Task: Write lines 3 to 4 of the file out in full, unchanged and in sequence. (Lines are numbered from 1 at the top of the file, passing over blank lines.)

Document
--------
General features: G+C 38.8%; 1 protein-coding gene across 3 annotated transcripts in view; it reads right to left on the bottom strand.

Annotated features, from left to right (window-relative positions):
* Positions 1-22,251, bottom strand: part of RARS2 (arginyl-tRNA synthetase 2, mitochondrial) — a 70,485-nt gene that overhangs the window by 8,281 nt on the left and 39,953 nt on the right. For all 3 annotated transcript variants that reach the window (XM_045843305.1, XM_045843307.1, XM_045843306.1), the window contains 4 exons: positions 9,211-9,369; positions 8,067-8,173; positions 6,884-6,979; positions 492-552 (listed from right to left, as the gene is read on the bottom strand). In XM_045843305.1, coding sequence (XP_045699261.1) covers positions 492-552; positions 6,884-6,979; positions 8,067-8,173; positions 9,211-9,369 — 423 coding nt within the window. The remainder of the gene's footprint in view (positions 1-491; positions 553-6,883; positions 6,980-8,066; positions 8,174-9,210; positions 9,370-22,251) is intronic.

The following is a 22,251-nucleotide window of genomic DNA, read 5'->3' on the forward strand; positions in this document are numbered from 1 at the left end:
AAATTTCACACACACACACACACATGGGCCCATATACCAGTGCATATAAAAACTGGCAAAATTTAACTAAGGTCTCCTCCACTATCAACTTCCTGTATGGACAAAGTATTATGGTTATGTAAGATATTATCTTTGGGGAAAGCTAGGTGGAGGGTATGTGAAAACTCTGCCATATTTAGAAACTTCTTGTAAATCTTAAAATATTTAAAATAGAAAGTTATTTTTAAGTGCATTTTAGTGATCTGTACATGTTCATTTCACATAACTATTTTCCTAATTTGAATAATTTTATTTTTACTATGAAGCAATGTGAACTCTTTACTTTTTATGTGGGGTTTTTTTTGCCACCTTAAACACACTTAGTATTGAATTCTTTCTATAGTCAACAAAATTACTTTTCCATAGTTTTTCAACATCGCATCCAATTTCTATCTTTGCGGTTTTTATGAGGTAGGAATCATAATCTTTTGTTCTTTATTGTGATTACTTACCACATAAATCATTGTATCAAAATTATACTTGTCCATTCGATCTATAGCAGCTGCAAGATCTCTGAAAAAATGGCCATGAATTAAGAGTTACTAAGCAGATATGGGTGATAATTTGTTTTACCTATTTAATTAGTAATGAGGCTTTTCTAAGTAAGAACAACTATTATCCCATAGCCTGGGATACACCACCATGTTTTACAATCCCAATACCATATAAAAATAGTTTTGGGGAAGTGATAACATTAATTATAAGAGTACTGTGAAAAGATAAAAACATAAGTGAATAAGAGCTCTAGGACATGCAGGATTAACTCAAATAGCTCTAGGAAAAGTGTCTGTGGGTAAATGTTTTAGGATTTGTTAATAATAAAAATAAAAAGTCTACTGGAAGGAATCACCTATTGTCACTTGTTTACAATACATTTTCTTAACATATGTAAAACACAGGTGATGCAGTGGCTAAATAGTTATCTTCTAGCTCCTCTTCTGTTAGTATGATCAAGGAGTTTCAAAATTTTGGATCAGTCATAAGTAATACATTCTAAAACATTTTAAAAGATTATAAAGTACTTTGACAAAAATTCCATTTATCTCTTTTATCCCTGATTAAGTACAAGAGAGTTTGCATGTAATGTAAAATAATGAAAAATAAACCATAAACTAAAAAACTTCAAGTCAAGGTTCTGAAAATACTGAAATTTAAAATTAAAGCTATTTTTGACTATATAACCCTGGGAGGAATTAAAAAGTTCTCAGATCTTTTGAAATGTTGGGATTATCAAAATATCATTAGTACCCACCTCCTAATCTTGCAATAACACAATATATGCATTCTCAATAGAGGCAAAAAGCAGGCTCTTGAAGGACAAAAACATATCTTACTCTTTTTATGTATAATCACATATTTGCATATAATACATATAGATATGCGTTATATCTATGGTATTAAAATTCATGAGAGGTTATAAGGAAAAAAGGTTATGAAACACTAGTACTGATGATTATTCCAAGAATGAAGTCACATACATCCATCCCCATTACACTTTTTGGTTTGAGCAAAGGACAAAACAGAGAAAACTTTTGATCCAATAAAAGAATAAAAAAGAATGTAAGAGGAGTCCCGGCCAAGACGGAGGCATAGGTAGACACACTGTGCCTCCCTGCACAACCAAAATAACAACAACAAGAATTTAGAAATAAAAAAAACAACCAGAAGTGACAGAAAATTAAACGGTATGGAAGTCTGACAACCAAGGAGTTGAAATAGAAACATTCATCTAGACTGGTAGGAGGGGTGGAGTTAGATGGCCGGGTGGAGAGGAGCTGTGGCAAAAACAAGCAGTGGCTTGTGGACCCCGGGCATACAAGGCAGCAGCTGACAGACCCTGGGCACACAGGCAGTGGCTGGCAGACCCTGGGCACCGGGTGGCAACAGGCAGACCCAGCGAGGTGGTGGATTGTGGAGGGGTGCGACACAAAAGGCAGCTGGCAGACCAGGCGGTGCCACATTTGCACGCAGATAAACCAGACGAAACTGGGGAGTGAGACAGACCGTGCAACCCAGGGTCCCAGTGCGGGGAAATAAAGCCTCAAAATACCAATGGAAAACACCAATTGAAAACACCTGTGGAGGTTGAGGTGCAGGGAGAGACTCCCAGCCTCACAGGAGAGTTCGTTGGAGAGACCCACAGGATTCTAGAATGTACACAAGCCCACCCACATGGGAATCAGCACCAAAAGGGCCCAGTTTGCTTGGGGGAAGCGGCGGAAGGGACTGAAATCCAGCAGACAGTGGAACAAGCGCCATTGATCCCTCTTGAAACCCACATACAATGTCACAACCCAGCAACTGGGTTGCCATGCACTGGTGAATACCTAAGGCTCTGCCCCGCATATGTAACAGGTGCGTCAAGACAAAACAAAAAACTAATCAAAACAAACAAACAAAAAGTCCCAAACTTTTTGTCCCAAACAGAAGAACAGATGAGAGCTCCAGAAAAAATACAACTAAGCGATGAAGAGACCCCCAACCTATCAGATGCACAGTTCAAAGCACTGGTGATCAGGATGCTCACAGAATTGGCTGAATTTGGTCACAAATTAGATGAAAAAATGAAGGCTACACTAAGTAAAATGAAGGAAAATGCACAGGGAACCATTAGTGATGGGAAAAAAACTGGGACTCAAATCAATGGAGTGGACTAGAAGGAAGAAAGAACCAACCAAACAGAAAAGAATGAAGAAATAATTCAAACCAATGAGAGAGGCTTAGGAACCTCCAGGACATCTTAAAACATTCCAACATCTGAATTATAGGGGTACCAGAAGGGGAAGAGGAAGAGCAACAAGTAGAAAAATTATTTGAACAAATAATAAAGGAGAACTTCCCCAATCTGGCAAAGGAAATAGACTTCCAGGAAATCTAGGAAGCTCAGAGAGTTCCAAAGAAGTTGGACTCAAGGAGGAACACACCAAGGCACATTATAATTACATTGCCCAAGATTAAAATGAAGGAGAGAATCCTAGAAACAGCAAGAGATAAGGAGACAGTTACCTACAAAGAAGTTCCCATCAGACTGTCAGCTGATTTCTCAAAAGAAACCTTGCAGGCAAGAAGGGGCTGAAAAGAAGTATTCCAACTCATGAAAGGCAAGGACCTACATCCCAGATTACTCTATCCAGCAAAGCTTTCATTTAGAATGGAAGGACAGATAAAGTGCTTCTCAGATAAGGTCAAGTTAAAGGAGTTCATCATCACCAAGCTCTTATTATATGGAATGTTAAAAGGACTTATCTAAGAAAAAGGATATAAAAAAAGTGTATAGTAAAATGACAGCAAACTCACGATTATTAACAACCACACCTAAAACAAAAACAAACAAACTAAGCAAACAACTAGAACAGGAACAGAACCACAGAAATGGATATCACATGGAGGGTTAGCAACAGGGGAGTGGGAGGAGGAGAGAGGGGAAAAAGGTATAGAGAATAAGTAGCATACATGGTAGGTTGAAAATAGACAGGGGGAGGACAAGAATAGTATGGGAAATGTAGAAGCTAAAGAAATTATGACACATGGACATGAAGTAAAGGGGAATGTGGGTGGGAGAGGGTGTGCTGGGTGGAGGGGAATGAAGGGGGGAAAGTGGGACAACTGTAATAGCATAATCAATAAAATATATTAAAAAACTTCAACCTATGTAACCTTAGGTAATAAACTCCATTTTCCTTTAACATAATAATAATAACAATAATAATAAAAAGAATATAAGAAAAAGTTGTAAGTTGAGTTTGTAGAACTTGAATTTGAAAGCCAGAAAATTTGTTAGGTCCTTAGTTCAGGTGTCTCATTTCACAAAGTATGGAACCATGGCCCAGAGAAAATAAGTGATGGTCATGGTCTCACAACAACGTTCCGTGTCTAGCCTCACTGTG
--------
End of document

* Positions 1-22,251, bottom strand: part of RARS2 (arginyl-tRNA synthetase 2, mitochondrial) — a 70,485-nt gene that overhangs the window by 8,281 nt on the left and 39,953 nt on the right. For all 3 annotated transcript variants that reach the window (XM_045843305.1, XM_045843307.1, XM_045843306.1), the window contains 4 exons: positions 9,211-9,369; positions 8,067-8,173; positions 6,884-6,979; positions 492-552 (listed from right to left, as the gene is read on the bottom strand). In XM_045843305.1, coding sequence (XP_045699261.1) covers positions 492-552; positions 6,884-6,979; positions 8,067-8,173; positions 9,211-9,369 — 423 coding nt within the window. The remainder of the gene's footprint in view (positions 1-491; positions 553-6,883; positions 6,980-8,066; positions 8,174-9,210; positions 9,370-22,251) is intronic.

The following is a 22,251-nucleotide window of genomic DNA, read 5'->3' on the forward strand; positions in this document are numbered from 1 at the left end: